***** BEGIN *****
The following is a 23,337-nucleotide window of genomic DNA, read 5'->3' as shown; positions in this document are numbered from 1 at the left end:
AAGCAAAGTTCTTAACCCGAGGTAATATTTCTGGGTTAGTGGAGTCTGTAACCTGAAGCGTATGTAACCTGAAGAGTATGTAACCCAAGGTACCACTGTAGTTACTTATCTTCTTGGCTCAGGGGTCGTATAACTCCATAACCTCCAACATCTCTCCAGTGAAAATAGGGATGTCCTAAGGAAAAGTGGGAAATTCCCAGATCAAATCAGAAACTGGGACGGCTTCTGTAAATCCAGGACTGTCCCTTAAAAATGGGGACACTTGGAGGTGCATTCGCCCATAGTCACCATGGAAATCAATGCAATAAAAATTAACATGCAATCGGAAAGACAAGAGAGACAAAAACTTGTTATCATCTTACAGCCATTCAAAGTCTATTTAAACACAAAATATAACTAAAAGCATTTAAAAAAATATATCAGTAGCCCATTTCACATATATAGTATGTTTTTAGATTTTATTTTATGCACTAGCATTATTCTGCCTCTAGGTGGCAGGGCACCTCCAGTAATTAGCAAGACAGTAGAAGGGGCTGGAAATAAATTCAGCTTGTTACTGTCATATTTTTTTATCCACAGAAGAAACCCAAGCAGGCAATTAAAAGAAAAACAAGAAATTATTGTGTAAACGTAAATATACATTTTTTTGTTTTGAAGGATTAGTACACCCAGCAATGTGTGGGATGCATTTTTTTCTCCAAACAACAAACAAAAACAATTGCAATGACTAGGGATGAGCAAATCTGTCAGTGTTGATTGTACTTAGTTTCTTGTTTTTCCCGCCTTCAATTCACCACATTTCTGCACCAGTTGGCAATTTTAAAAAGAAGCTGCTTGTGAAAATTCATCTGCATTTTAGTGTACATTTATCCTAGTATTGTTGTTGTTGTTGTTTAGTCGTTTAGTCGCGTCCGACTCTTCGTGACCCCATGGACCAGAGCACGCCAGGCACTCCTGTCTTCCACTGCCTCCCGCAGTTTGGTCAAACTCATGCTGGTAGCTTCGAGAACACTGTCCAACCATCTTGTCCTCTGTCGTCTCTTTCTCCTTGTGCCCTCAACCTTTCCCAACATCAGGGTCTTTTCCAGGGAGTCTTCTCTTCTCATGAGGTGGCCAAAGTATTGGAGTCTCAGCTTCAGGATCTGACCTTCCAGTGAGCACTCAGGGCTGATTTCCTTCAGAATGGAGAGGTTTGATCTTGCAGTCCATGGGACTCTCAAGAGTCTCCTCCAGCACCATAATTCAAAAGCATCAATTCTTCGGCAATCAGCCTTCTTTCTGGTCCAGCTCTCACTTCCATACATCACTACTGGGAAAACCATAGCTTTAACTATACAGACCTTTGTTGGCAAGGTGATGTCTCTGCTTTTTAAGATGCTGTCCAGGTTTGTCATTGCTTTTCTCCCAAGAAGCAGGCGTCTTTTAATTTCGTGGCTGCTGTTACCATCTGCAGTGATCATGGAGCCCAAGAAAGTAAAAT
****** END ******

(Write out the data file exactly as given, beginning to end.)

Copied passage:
The following is a 23,337-nucleotide window of genomic DNA, read 5'->3' as shown; positions in this document are numbered from 1 at the left end:
AAGCAAAGTTCTTAACCCGAGGTAATATTTCTGGGTTAGTGGAGTCTGTAACCTGAAGCGTATGTAACCTGAAGAGTATGTAACCCAAGGTACCACTGTAGTTACTTATCTTCTTGGCTCAGGGGTCGTATAACTCCATAACCTCCAACATCTCTCCAGTGAAAATAGGGATGTCCTAAGGAAAAGTGGGAAATTCCCAGATCAAATCAGAAACTGGGACGGCTTCTGTAAATCCAGGACTGTCCCTTAAAAATGGGGACACTTGGAGGTGCATTCGCCCATAGTCACCATGGAAATCAATGCAATAAAAATTAACATGCAATCGGAAAGACAAGAGAGACAAAAACTTGTTATCATCTTACAGCCATTCAAAGTCTATTTAAACACAAAATATAACTAAAAGCATTTAAAAAAATATATCAGTAGCCCATTTCACATATATAGTATGTTTTTAGATTTTATTTTATGCACTAGCATTATTCTGCCTCTAGGTGGCAGGGCACCTCCAGTAATTAGCAAGACAGTAGAAGGGGCTGGAAATAAATTCAGCTTGTTACTGTCATATTTTTTTATCCACAGAAGAAACCCAAGCAGGCAATTAAAAGAAAAACAAGAAATTATTGTGTAAACGTAAATATACATTTTTTTGTTTTGAAGGATTAGTACACCCAGCAATGTGTGGGATGCATTTTTTTCTCCAAACAACAAACAAAAACAATTGCAATGACTAGGGATGAGCAAATCTGTCAGTGTTGATTGTACTTAGTTTCTTGTTTTTCCCGCCTTCAATTCACCACATTTCTGCACCAGTTGGCAATTTTAAAAAGAAGCTGCTTGTGAAAATTCATCTGCATTTTAGTGTACATTTATCCTAGTATTGTTGTTGTTGTTGTTTAGTCGTTTAGTCGCGTCCGACTCTTCGTGACCCCATGGACCAGAGCACGCCAGGCACTCCTGTCTTCCACTGCCTCCCGCAGTTTGGTCAAACTCATGCTGGTAGCTTCGAGAACACTGTCCAACCATCTTGTCCTCTGTCGTCTCTTTCTCCTTGTGCCCTCAACCTTTCCCAACATCAGGGTCTTTTCCAGGGAGTCTTCTCTTCTCATGAGGTGGCCAAAGTATTGGAGTCTCAGCTTCAGGATCTGACCTTCCAGTGAGCACTCAGGGCTGATTTCCTTCAGAATGGAGAGGTTTGATCTTGCAGTCCATGGGACTCTCAAGAGTCTCCTCCAGCACCATAATTCAAAAGCATCAATTCTTCGGCAATCAGCCTTCTTTCTGGTCCAGCTCTCACTTCCATACATCACTACTGGGAAAACCATAGCTTTAACTATACAGACCTTTGTTGGCAAGGTGATGTCTCTGCTTTTTAAGATGCTGTCCAGGTTTGTCATTGCTTTTCTCCCAAGAAGCAGGCGTCTTTTAATTTCGTGGCTGCTGTTACCATCTGCAGTGATCATGGAGCCCAAGAAAGTAAAAT